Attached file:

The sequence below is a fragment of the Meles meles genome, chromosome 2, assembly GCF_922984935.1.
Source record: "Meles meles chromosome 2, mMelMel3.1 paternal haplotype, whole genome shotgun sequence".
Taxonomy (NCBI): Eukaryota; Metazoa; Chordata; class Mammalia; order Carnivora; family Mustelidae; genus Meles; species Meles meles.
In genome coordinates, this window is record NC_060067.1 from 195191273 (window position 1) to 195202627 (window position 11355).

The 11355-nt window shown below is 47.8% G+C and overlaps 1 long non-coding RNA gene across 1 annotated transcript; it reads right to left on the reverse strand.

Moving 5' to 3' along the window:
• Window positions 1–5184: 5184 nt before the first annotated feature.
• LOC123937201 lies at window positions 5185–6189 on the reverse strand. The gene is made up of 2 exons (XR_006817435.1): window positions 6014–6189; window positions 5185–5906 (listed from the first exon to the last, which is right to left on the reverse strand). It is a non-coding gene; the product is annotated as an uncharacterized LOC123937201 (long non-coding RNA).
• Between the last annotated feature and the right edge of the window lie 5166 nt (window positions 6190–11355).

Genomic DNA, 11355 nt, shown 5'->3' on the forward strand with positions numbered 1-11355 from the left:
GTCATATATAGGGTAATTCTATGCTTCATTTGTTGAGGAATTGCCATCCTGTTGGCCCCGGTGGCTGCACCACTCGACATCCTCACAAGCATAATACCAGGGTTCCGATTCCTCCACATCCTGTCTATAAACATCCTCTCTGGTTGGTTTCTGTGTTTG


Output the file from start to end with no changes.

The sequence below is a fragment of the Meles meles genome, chromosome 2, assembly GCF_922984935.1.
Source record: "Meles meles chromosome 2, mMelMel3.1 paternal haplotype, whole genome shotgun sequence".
Taxonomy (NCBI): Eukaryota; Metazoa; Chordata; class Mammalia; order Carnivora; family Mustelidae; genus Meles; species Meles meles.
In genome coordinates, this window is record NC_060067.1 from 195191273 (window position 1) to 195202627 (window position 11355).

The 11355-nt window shown below is 47.8% G+C and overlaps 1 long non-coding RNA gene across 1 annotated transcript; it reads right to left on the reverse strand.

Moving 5' to 3' along the window:
• Window positions 1–5184: 5184 nt before the first annotated feature.
• LOC123937201 lies at window positions 5185–6189 on the reverse strand. The gene is made up of 2 exons (XR_006817435.1): window positions 6014–6189; window positions 5185–5906 (listed from the first exon to the last, which is right to left on the reverse strand). It is a non-coding gene; the product is annotated as an uncharacterized LOC123937201 (long non-coding RNA).
• Between the last annotated feature and the right edge of the window lie 5166 nt (window positions 6190–11355).

Genomic DNA, 11355 nt, shown 5'->3' on the forward strand with positions numbered 1-11355 from the left:
GTCATATATAGGGTAATTCTATGCTTCATTTGTTGAGGAATTGCCATCCTGTTGGCCCCGGTGGCTGCACCACTCGACATCCTCACAAGCATAATACCAGGGTTCCGATTCCTCCACATCCTGTCTATAAACATCCTCTCTGGTTGGTTTCTGTGTTTG